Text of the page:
I received Plume, a book of poems by Kathleen Flenniken, from my daughter, who bought it for me because the author grew up in Richland, Washington, as I did.
The poems in Plume are about Ms. Flenniken’s childhood in Richland and her work experience at the Hanford Nuclear Reservation, where she spent a few years as a hydrologist and engineer. I deduce from Ms. Flenniken’s poetry that we are close in age, certainly part of the same generation. I had temporary jobs during college summers at Hanford, and my father worked there for most of his career. Her poems evoked many memories for me.
I most enjoyed the early poems in Plume, about Ms. Flenniken’s childhood years in Richland. I remember Cottonwood Drive, where she lived. As a toddler, I lived nearby – the first home I remember was a government-built duplex like the ones she describes. I remember the Columbia River, the Horse Heaven Hills, the sagebrush, and the sand. I remember the duck-and-cover drills.
The first poem in Plume is My Earliest Memory Preserved in Film, about President Kennedy’s visit to Hanford on September 26, 1963. The poem’s first lines:
Somewhere in that sea of crisp white shirts
I’m sitting on my father’s shoulders
as you dedicate our new reactor and praise us . . .
I, too, was at that dedication of the N Reactor and saw President Kennedy. I was seven years old.
In that era, fathers dressed in suits, even for outdoor ceremonies on hot desert afternoons, so my father wore a dark suit. I don’t recall if he took off his jacket, but I’ll bet he was one of the “crisp white shirts.” I wore a sleeveless dress with a scratchy petticoat, white ankle socks, and my dress shoes. I don’t recall what my mother or brother wore.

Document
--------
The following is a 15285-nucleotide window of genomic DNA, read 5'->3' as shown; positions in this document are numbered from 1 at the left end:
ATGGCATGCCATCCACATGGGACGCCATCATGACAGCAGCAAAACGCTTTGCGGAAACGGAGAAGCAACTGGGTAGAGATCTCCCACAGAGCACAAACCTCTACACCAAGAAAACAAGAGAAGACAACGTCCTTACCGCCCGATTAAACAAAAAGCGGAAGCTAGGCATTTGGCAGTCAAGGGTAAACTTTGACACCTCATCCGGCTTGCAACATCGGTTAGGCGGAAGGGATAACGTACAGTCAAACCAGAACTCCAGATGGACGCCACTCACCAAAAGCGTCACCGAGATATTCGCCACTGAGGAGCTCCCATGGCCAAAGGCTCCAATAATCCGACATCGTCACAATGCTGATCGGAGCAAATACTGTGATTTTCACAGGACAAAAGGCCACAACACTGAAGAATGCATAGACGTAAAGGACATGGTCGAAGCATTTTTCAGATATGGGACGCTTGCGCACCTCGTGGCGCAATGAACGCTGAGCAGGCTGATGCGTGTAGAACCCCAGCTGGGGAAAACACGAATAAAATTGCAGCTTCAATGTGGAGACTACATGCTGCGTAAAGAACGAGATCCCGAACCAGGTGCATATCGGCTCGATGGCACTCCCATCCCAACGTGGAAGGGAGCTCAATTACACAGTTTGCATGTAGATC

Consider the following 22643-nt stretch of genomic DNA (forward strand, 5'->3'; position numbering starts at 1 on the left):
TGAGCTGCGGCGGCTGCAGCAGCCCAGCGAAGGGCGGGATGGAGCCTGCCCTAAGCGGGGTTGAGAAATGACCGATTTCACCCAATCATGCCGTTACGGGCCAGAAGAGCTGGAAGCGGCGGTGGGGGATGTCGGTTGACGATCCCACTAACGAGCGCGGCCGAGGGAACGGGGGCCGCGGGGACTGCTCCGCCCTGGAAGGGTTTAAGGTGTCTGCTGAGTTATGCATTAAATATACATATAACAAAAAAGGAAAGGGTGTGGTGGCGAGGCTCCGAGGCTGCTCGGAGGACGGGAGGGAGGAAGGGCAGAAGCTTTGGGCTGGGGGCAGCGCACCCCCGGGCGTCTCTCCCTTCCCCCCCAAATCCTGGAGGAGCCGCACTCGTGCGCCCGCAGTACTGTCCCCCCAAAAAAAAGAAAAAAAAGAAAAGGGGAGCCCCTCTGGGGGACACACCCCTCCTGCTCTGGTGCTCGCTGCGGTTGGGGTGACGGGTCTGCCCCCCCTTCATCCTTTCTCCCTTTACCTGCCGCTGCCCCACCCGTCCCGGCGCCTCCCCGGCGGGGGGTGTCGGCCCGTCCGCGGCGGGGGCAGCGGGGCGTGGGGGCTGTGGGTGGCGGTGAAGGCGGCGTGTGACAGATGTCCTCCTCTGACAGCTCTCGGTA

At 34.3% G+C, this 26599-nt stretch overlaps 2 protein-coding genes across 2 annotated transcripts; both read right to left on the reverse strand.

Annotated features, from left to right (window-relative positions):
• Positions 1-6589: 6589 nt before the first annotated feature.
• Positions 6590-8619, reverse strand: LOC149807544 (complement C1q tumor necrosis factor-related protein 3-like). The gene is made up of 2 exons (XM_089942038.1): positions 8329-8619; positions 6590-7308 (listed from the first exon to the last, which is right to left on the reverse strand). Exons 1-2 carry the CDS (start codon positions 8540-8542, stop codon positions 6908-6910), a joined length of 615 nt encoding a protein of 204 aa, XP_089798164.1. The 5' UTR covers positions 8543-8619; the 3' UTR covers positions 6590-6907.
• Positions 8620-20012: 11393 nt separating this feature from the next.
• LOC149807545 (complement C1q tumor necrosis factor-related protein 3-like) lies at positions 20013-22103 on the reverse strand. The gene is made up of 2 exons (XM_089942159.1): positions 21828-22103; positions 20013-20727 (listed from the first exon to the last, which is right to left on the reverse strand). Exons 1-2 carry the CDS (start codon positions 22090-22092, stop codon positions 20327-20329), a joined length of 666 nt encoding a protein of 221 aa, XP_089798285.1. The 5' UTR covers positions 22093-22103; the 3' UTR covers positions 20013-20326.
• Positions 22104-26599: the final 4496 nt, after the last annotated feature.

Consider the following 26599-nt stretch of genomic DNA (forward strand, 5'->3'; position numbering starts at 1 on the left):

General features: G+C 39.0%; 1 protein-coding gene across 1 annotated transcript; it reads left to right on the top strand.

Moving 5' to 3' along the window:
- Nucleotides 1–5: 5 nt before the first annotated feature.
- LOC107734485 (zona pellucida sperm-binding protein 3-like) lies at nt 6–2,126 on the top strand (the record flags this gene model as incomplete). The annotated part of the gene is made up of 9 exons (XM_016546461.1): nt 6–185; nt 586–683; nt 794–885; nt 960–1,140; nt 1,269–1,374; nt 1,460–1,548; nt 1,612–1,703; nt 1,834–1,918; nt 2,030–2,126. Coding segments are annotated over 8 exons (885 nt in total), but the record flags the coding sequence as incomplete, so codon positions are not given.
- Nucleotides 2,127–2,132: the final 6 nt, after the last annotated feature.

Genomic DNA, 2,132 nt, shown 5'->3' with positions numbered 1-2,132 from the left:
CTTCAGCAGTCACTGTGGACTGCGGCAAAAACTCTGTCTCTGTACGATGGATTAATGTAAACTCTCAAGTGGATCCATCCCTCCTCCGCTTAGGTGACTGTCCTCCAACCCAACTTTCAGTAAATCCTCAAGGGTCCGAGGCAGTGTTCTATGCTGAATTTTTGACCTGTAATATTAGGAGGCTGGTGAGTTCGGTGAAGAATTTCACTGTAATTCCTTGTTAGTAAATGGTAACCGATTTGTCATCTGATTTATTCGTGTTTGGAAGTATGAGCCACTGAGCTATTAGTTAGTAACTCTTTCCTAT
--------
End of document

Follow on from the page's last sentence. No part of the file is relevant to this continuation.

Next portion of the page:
As my father drove our family car in the long procession of cars from town out to Hanford for the event, we came alongside another vehicle in which my classmate Barbara rode. In the stop-and-go traffic, Barbara and I waved to each other as one car passed the other. Back and forth we went, in a two-lane parade, all headed for a temporary parking lot marked out in the desert dirt.
When we got to the sea of people that the poet describes, our family was way back in the crowd, and I was too short to see the speaker’s podium without a boost. So, like Ms. Flenniken, I saw President Kennedy from a perch on my father’s shoulders. I don’t remember what the President said, but I remember seeing him and the crowd from the safety of my father’s grasp.
And, like Ms. Flenniken, I remember the President’s death just a few weeks later.
My memories, so similar to hers.
Ms. Flenniken’s next poem is Rattlesnake Mountain, about a landmark near Hanford, which locals claim is the tallest mountain in the world without a tree.
As the story goes, soldiers stationed on Rattlesnake Mountain as part of the World War II defense of Hanford planted a tree during the war years, but it died. The 3,500-foot-high mountain is windswept, sand blown, and stark, covered with grasses and sage, but nothing else.
I remember a field trip to the observatory on Rattlesnake during my high school Physics class. The sound of the battering wind whipping our jackets around our torsos was louder than the teacher’s lecture. I don’t think the wind ever ceased at the mountain’s top.
And whenever we drove to Seattle, we passed Rattlesnake and the Hanford Nuclear Reservation to get to the Vernita Bridge to cross the Columbia River. The mountain rose, a solitary mound above the barren land, beyond the high fence that kept humans away from Hanford, though birds and jackrabbits got through with ease.
On one trip past Rattlesnake, my father told us about Enrico Fermi and others building the reactors at Hanford during World War II. “Why don’t they open a museum out here?” I asked, awed at the history he described.
“They can’t,” he said. “It’s hotter than a pancake.” That was when I first realized the extent of the nuclear contamination at Hanford.
My childhood revisited through a book of poems.
What prompts have recently brought your childhood to mind?